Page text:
To exclude the interference of impurities in natural water bodies, tap water was chosen to establish a labora-tory method of enriching HAV. HAV (1 mL of 5.66×106 copies/μL) was added to 500 mL tap water. Virus concentration was performed using the anode membrane, or the anode membrane combined with secondary elution methods. Copy numbers of concentrated HAV were measured with real-time RT-PCR. As shown in Figure 2A, for tap water, the recovery rate of method A was significantly higher than the recovery rates of methods B and C (P < 0.01) (Figure 2A). The HAV concentration efficiency using anode membrane with no elution is significantly higher than when using anode membrane combined with secondary elution methods.

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Fig 2. Recovery efficiency using different concentration methods. Hepatitis A virus (HAV) (1 mL of 5.66×106 copies/μL) was diluted in 500 mL tap water. The HAV in water samples was concentrated by methods A, B, and C, as described in the Materials and Methods section. **, significant difference (P < 0.01). Values represent the mean ± SD of each group.

Impurities in tap water may affect the results of RT-qPCR and lead to a low concentration efficiency. A 2.7-μm pore size glass cellulose membrane was therefore used to remove large particles. For tap water, the concentration efficiency was significantly higher with pre-filtering (P < 0.01) (Figure 2B).

To verify whether salinity could influence the reco-very rate of HAV, PBS was added to the tap water, producing the following concentrations: NaCl 137 mmol/L, KCl 2.7 mmol/L, Na2HPO4 10 mmol/L, and KH2PO4 2 mmol/L. HAV was resuspended in the tap water and PBS buffer mixture, hereinafter referred to as the water sample and the PBS sample. The recovery rate was significantly higher for samples that contained PBS (P < 0.01) (Figure 2B).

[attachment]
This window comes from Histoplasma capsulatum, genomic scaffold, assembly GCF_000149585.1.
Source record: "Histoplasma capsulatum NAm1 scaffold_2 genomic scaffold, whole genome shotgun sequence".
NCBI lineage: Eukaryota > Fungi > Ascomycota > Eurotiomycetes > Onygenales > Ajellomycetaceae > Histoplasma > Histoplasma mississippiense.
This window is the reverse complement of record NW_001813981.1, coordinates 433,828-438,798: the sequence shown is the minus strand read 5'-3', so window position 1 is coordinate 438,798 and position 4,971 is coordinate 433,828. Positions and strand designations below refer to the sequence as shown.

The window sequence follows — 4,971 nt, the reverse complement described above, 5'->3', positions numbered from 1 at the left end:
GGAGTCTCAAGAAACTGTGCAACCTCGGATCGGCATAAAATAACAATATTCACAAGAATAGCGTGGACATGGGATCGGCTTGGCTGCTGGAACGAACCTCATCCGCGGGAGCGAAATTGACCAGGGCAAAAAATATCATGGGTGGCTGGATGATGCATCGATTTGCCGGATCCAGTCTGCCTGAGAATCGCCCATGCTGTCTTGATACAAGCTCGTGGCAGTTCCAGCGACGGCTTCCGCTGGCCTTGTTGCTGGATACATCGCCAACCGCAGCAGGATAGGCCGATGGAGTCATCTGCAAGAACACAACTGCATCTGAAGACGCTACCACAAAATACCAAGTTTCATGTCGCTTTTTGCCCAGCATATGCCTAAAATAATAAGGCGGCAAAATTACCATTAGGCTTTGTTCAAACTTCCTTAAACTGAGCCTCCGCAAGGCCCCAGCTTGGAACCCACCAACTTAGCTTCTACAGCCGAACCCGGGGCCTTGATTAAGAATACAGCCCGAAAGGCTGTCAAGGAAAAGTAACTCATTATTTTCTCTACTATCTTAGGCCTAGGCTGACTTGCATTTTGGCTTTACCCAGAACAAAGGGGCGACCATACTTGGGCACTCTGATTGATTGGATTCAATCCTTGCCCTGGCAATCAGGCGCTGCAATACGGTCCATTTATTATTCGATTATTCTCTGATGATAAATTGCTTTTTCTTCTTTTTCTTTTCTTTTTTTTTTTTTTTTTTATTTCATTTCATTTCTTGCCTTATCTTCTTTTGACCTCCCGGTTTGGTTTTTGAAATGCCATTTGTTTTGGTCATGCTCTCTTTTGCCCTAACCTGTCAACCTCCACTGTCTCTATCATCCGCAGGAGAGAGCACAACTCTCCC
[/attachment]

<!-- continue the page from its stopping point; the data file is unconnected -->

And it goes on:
To verify whether the size and type of membrane pore could affect concentration efficiency, six types of filtration membrane were used to concentrate HAV in PBS samples: 0.1-μm and 0.2-μm MCE membrane (methods F and G); 0.1-μm and 0.2-μm polyvinylidene fluoride (PVDF) membrane (methods H and I); 0.45-μm anode membrane (method A); and 0.2-μm nylon membrane (method J). As shown in Figure 2C, the virus recovery rate was highest after the use of method F, reaching 92.62 ± 5.17%. Method A had the next highest rate, although it was significantly lower (P < 0.05), and method Ⅰ had the lowest rate, only 1.19 ± 0.38%. The recovery rates of 0.1-μm and 0.2-μm MCE membrane and anode membrane were all higher than 50%(Figure 2C).

The optimal concentration method, as described above, was applied to the Donghu Lake samples. The highest concentration efficiency of HAV detected in raw Donghu Lake samples was 204 copies/μL and the Cq (quantification cycle) value was 35.68 (Table 2). The virus recovery rate for group 2 (containing PBS) was higher than that for group 1 (with no PBS). The use of optimum concentration methods for the Donghu Lake samples, including adding PBS, using pre-treatment after centrifugation, pre-filtering, using MCE membrane filtration, and not performing elution, provided a virus recovery rate of 79.45 ± 9.88%.

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Table 2. Recovery efficiency of hepatitis A virus (HAV) of water samples in Donghu Lake

As described for groups A1, A2, A3, A4, and B in the Materials and Methods section, the plasmid copy number of each group was calculated as follows to determine whether dilution could influence the inhibitor:

Recovery rate with no dilution = A2/(A1+B)

Recovery rate with 1:10 dilution = A4/(A3+B)

Three groups of parallel tests were performed. The virus recovery rate increased by 19.73%-26.74% when the sample was diluted 10 times (Table 3). Therefore, dilution treatment could partially remove the inhibitory factor for HAV detection.

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Table 3. The virus recovery efficiency after PCR inhibitor treatment

DISCUSSION

A relatively inexpensive Millipore Immobilon-Ny+ membrane was used to compare different approaches to concentrating HAV in water samples. A poor concentration efficiency (less than 10%) was achieved by using an anode membrane in combination with a second elution method. A previous study used Hybond-N+ nylon membrane concentration, followed by elution, and achieved a recovery rate of HAV of 45.92%(Wang et al., 2009). We analyzed the reasons for low recovery efficiency and determined that too much RNA was lost during the elution process. A series of improved methods was therefore developed, in which the viruses were concentrated with a nylon anode membrane and Trizol was added di-rectly to this membrane to extract RNA.